04.01.2019 EPA Poised to Abandon NSR Enforcement Initiative
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On November 1, 1999, EPA Administrator Carol Browner and Attorney General Janet Reno jointly announced “an unprecedented action” to kick off their New Source Review (“NSR”) enforcement initiative. On that day, EPA and DOJ filed civil enforcement actions against seven electric utilities alleging violations of EPA’s NSR regulations. An administrative compliance order also was issued to fellow federal agency Tennessee Valley Authority.
Some 20 years later, EPA and DOJ filed NSR cases against dozens of utilities and industry sources, costing utilities and industry billions of dollars. With a few exceptions, the NSR enforcement initiative yielded limited litigation wins. In almost all cases, utility litigation ended in either settlement or an adverse result for the government. Settlements largely required compliance with the utilities’ existing Clean Air Act (CAA) compliance plans. Actions against industry sources also generally ended with very favorable settlements for industry. As a result, NSR enforcement cases are now primarily filed by environmental groups.
EPA and DOJ’s NSR enforcement initiative seems to be at an end. EPA’s proposed new National Compliance Initiatives (“NCIs”) for Fiscal Years 2020-2023 indicate that EPA intends to move the NSR enforcement initiative from the high priority NCIs to its “core” or standard enforcement program. As justification for this action, EPA claims that these enforcement efforts against utility sources “have largely achieved their goals” and resulted in a 90% reduction in sulfur dioxide emissions and an 83% reduction in nitrogen oxide emissions since 1997. For industry sources, EPA states that it required controls or commenced investigations at 91%, 96% and 90% of facilities, respectively, in the glass, cement and acid manufacturing sectors. Again, any emissions reductions from the initiative, were almost all a result of compliance with other CAA programs. Capitalizing on reductions from other compliance obligations, EPA plans to de-emphasize the initiative and monitor settlement compliance.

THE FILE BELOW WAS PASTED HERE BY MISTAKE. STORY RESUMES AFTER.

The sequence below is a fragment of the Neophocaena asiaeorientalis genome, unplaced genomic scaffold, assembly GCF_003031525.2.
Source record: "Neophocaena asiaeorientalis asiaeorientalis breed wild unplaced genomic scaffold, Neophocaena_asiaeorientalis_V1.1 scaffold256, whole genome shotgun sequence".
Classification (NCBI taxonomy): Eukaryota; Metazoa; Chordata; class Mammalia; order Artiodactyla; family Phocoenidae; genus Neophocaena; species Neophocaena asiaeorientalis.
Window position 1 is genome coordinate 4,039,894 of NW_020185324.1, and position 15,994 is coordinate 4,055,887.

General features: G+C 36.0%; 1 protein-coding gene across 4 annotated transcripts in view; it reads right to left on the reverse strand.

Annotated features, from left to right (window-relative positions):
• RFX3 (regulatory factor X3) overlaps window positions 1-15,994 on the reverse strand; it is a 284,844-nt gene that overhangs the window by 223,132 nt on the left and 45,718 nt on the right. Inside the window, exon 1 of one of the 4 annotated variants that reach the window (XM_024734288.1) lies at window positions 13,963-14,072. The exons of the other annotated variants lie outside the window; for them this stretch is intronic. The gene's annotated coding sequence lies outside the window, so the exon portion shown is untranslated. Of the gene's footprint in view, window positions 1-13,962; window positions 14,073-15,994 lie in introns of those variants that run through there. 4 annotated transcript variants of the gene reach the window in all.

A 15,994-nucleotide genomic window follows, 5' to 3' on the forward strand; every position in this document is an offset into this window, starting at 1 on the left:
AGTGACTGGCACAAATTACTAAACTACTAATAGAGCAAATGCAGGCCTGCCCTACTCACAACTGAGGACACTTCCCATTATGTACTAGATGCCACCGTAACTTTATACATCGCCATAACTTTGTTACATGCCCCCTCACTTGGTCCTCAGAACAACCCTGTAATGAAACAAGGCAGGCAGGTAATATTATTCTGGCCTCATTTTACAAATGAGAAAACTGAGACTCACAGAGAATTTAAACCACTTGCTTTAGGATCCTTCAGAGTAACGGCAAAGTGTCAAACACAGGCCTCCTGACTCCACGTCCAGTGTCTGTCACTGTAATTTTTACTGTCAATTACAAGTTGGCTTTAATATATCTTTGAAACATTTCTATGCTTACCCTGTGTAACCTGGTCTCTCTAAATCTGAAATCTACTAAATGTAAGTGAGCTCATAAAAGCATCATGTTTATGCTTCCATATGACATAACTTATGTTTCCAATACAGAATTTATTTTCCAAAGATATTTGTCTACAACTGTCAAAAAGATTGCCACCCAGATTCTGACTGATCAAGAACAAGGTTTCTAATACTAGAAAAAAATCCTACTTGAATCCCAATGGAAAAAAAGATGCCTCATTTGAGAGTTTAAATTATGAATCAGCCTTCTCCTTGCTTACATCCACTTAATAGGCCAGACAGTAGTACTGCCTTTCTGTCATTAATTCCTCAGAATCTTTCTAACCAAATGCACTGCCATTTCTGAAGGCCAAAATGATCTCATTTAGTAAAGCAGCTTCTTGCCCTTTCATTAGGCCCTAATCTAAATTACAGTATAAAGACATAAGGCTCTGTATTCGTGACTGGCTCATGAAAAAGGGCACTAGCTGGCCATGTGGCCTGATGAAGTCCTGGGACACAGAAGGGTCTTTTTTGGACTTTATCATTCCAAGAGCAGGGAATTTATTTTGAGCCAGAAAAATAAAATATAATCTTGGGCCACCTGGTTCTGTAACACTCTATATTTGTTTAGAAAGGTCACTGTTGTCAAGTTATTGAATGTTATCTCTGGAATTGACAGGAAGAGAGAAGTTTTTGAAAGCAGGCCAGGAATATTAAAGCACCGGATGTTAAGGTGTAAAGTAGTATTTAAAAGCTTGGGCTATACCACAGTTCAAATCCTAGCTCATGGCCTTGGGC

Given the de-emphasis of NSR enforcement, should companies still perform NSR analyses of planned projects? The answer is yes, since EPA’s proposed action can be reversed at any time in the future.